Don't let personal bias cloud your investment decisions

By Cutcher & Neale - October 06, 2020

The assumption that human beings always make perfectly rational decisions oversimplifies reality. The theory of the rational economic decision maker that held for more than half a century was flawed, just as we humans are. 

Financial advisors that incorporate behavioural finance into their investment decisions help clients feel comfortable with their portfolio and help them understand their personal biases.

Towards the end of the last century the premise that people’s cognition is prone to bias, and far from rational, particularly in times of increased uncertainty, became prominent through the information technology related bubble. Many investors were eager to invest at any valuation, especially if stock had a “.com” in its name. Alan Greenspan (then US Federal Reserve Chairman) coined the term “irrational exuberance” to describe the escalated asset values in 1996.

Despite the smartest minds in finance predicting the bubble would burst (which it eventually did) for years all fundamentals were rejected, and emotion carried the Nasdaq past a price to earnings ratio of 190 (the 10-year average is 22).

In 2002, the Israeli psychologist Daniel Kahneman won a Nobel Prize in Economic Sciences for his work with a colleague, Amos Tversky. They combined psychology with economics and discovered human decisions under conditions of uncertainty depart from those predicted by standard economic theory.

“All rationality is thrown out the window and human emotion and fear skyrockets in times of uncertainty, like the pandemic crash in March this year.”

This insight isn’t a revelation, we all know we’re flawed beings, not models of rational optimization. But in the academic world they only just started to recognize that financial markets are less efficient than first thought.

Emotional biases are usually easy to identify but behavioural economics also looks at the cognitive biases which are much more subtle, yet more common. For example, loss-aversion bias occurs when people tend to strongly avoid losses as opposed to achieving gains. Loss aversion leads people to hold on to non-performing investments even if they have little or next to no chance of going back up. Likewise, loss aversion causes investors to sell their winners at a profit too early limiting their upside.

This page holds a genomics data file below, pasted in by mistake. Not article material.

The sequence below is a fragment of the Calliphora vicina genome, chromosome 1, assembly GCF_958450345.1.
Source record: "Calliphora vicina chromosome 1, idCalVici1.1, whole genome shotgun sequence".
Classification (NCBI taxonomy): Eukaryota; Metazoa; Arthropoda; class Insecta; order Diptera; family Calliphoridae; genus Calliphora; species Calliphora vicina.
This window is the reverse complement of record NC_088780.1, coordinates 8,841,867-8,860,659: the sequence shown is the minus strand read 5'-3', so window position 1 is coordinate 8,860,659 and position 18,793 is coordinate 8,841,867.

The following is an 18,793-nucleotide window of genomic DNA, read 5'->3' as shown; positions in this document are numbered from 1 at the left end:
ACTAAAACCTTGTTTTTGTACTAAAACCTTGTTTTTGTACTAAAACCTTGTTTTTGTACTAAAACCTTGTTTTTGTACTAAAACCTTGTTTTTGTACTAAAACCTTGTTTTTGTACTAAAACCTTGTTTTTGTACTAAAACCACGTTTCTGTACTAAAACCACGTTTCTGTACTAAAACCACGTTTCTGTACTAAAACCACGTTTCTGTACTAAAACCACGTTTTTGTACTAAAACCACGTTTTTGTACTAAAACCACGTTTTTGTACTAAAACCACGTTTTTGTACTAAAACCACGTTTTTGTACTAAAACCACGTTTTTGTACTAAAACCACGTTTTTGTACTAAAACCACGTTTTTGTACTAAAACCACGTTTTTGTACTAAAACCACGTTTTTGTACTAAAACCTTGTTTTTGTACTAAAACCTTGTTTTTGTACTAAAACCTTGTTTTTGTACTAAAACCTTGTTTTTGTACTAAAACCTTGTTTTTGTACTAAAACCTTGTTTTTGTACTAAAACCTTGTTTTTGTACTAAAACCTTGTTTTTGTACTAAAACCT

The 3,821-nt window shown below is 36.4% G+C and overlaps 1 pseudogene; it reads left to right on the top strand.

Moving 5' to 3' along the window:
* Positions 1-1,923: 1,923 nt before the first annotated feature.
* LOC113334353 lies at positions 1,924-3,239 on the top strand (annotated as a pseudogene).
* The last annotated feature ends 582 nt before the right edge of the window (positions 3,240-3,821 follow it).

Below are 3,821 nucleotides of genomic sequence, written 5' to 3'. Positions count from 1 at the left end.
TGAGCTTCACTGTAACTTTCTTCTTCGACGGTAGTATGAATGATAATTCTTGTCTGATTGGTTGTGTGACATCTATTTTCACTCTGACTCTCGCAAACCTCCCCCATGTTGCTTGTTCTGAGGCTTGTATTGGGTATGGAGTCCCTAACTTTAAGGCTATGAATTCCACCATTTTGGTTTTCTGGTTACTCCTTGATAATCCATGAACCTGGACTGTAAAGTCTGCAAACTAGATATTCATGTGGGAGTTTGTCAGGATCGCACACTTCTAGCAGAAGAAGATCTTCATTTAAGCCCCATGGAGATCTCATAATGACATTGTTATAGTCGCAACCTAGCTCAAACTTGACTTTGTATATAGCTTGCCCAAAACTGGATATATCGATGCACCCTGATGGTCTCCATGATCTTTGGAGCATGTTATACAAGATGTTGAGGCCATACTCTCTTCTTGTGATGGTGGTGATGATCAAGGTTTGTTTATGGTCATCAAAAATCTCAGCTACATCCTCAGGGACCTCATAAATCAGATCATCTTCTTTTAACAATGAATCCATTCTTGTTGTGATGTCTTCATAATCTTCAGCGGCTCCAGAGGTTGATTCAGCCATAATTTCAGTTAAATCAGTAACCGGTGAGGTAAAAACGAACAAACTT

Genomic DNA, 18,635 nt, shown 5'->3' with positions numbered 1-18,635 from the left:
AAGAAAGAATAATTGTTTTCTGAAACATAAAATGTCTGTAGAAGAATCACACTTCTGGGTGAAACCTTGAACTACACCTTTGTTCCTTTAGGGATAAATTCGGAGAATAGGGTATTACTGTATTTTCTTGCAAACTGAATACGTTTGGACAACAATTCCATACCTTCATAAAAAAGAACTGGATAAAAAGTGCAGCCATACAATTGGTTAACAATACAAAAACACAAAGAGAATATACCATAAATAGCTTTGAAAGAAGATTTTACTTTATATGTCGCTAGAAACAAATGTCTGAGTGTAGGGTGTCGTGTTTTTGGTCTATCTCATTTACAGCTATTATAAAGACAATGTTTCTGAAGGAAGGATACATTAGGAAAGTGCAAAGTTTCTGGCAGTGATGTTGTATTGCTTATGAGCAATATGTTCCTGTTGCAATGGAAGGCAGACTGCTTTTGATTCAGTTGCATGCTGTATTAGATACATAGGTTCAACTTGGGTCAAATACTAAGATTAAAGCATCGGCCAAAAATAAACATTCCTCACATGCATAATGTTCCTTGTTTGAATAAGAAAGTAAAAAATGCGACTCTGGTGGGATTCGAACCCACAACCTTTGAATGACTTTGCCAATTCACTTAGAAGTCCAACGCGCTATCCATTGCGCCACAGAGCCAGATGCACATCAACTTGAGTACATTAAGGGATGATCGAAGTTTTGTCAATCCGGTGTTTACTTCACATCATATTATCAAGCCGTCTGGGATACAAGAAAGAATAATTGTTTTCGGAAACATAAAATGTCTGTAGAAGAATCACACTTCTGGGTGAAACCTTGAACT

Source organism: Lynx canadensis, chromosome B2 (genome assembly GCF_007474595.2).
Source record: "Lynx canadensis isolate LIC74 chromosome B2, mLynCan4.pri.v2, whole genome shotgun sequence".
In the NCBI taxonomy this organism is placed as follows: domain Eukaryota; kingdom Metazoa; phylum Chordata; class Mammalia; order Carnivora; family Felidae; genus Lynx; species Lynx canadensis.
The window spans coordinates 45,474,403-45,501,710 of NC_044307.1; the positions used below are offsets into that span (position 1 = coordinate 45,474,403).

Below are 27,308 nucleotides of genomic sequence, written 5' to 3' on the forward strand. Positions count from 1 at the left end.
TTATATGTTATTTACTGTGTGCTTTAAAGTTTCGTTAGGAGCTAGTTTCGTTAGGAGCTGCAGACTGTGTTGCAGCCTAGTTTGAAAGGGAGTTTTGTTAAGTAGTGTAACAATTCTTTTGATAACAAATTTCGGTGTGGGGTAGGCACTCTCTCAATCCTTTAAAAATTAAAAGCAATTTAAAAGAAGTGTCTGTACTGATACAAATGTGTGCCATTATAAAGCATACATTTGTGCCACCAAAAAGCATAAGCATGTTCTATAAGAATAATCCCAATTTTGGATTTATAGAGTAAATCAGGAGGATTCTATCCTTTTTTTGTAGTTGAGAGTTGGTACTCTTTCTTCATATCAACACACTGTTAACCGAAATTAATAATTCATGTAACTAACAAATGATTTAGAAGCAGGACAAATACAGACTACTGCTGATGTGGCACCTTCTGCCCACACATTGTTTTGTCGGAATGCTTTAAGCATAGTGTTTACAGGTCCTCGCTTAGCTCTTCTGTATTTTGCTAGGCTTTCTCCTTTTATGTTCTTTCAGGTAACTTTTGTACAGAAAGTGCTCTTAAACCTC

Overconfidence bias can be seen in the current tech rally. This is where investors believe their particular genius will allow them to get out before the speculation runs its course. History attests, the vast majority are always wrong. Overconfidence is usually unwarranted and has aspects of both cognitive and emotional errors. As a result of overconfidence bias these investors underestimate risk and overestimate expected returns.

There are a many others, such as “recency bias” which is a predisposition that causes people to predominately recall recent events and claim “its different this time!” - these words make market veterans shudder.

An optimal investment portfolio is the one that helps clients obtain their financial goals, whilst simultaneously providing enough security to allow them to sleep at night.

Getting the right investment advice will help you understand your personal biases and let you rest easy.

Should you wish to discuss this or any other investment related matter, please contact our Investment Services Team on (02) 4928 8500.


The material contained in this publication is the nature of the general comment only, and neither purports, nor is intended to be advice on any particular matter. Persons should not act nor rely upon any information contained in or implied by this publication without seeking appropriate professional advice which relates specifically to his/her particular circumstances. Cutcher & Neale Investment Services Pty Limited expressly disclaim all and any liability to any person, whether a client of Cutcher & Neale Investment Services Pty Limited or not, who acts or fails to act as a consequence of reliance upon the whole or any part of this publication.

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